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Tuesday, April 14, 2020

School Choice as Proactive Spending Reform

There will be a big bill for us all to pay for the restrictions put in place on our economy during this crisis. Our state legislators need to get started now on reforms that can keep their finances in good order. School choice is one place to start.

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A total of nine states have now started working their way back to normal again from what Attorney General William Barr recently referred to as "draconian" lockdown measures. President Trump has also appointed a task force to roll back the nationwide restrictions.

That is the good news. The bad news is that - again - state governments are going to pay a hefty price for this disruption. If this return to normal goes reasonably fast, in other words does not drag on through May, the damage will be containable; our economy is fundamentally strong and the American people is eager to get back to work again. But even if this will be a fast and smooth process, governments will have lingering budget problems for years to come.

At the center of this problem will be the enormous federal budget deficit. We will at some point see austerity measures at the federal level - it is simply unavoidable - with repercussions for state programs dependent on federal money. Fortunately, there are things that states can do to avoid this, one being to initiate reforms of Medicaid to "bring home" as much as possible of funding of, and the legislative jurisdiction over, the program.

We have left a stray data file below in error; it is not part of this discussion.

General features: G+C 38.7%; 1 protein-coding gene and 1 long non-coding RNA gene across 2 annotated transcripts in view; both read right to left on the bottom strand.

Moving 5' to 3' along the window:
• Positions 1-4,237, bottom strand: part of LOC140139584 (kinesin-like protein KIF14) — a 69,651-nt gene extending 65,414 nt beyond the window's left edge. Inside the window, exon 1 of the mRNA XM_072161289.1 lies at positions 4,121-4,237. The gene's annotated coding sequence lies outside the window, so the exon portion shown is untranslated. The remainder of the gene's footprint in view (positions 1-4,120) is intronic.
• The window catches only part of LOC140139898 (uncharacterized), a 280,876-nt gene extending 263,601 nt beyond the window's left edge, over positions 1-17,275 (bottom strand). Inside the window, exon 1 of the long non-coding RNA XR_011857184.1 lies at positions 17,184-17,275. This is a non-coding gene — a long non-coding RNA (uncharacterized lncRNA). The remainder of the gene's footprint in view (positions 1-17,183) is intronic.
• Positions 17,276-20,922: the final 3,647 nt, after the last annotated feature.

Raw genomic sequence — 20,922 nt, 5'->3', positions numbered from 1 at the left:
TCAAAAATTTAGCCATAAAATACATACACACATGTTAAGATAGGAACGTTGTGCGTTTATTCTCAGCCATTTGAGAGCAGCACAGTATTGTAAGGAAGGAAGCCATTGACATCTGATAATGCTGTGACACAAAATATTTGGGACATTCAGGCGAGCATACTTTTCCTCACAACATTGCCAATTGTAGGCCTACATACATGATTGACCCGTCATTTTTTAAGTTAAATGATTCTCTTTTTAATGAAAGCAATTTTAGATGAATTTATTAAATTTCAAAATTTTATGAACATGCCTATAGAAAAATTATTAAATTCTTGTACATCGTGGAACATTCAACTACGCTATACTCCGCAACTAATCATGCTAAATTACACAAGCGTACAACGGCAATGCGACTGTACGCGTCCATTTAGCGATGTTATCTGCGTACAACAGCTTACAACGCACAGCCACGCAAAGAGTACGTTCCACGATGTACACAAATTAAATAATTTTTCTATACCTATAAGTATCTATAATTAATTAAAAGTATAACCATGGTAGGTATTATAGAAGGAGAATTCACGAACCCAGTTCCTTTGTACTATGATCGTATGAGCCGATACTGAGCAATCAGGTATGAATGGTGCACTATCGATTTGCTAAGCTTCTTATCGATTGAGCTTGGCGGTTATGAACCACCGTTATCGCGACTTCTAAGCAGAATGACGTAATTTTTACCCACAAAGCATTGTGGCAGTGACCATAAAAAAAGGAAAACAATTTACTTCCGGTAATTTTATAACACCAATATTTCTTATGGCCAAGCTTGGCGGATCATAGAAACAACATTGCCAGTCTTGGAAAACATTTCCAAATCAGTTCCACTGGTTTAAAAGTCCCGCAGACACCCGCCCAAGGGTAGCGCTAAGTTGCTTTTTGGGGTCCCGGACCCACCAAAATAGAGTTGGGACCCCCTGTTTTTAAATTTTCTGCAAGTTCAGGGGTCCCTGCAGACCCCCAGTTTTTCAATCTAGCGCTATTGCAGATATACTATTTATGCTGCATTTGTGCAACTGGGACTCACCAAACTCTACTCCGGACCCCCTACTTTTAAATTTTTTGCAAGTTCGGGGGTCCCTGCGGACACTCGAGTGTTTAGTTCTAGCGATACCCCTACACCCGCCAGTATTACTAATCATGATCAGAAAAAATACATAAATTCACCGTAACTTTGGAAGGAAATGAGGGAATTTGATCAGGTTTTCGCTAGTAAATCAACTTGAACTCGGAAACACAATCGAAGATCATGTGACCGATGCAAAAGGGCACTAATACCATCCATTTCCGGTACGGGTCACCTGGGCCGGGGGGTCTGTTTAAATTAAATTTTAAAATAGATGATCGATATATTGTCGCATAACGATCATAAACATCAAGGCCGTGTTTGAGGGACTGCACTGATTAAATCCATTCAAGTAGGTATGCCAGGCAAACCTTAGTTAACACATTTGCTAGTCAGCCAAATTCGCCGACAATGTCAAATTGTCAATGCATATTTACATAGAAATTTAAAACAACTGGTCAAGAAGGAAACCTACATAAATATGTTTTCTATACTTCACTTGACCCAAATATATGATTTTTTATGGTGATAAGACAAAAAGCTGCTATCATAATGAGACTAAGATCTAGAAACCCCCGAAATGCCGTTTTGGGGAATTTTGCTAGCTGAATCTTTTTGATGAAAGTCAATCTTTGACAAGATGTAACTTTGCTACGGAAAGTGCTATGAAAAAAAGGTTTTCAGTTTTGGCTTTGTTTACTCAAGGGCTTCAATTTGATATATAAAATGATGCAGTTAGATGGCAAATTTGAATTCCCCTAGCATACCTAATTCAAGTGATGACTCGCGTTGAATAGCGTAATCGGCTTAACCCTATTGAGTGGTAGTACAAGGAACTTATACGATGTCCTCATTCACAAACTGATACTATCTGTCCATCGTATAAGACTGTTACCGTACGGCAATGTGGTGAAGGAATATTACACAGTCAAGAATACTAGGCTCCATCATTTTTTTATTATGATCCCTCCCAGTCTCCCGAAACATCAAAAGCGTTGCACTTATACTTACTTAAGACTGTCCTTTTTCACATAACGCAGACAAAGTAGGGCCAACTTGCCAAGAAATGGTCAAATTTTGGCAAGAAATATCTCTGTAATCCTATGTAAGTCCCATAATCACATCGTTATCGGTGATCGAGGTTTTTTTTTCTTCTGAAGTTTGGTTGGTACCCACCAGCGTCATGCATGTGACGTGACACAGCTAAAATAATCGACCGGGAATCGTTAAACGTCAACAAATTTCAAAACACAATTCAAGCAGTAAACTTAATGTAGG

Another area ripe for reform is K-12 education, which, alongside Medicaid, is the largest item in state and local government budgets. 

Unlike Medicaid, which is funded approximately equally by the federal government and the states, elementary and secondary education has remained largely a state and local matter. Federal dollars pay for a relatively small share of K-12 education: from 14.4 percent in New Mexico, 14.1 percent in Mississippi and 14 percent in Alaska down to 4.3 percent in Connecticut and Massachusetts and 4.1 percent in New Jersey.

On average, states and local governments split the balance almost evenly, with states picking up 47.1 percent of the K-12 cost and local governments paying for 44.9 percent. However, the shares vary quite a bit between the states. State shares range from:

  • Vermont, 90.3 percent;
  • Hawaii, 89.1 percent; and
  • Arkansas, 75.8 percent;

to

  • South Dakota, 34.1 percent;
  • Nebraska, 32.7 percent; and
  • New Hampshire, 32.1 percent.

Figure 1 has the full story (with our Mountain Region states highlighted):

Figure 1
Source of raw data: Census Bureau

It is particularly interesting to compare New Hampshire and Vermont, two similarly sized neighboring states that have chosen vastly different approaches to K-12 funding. In Vermont, with 90.3 percent of the funding coming from the state, local governments add only 3.6 percent (the federal government providing the rest). By contrast, New Hampshire relies on local governments for 62.5 percent of school funding with 32.1 percent from the state and 5.4 percent from the federal government.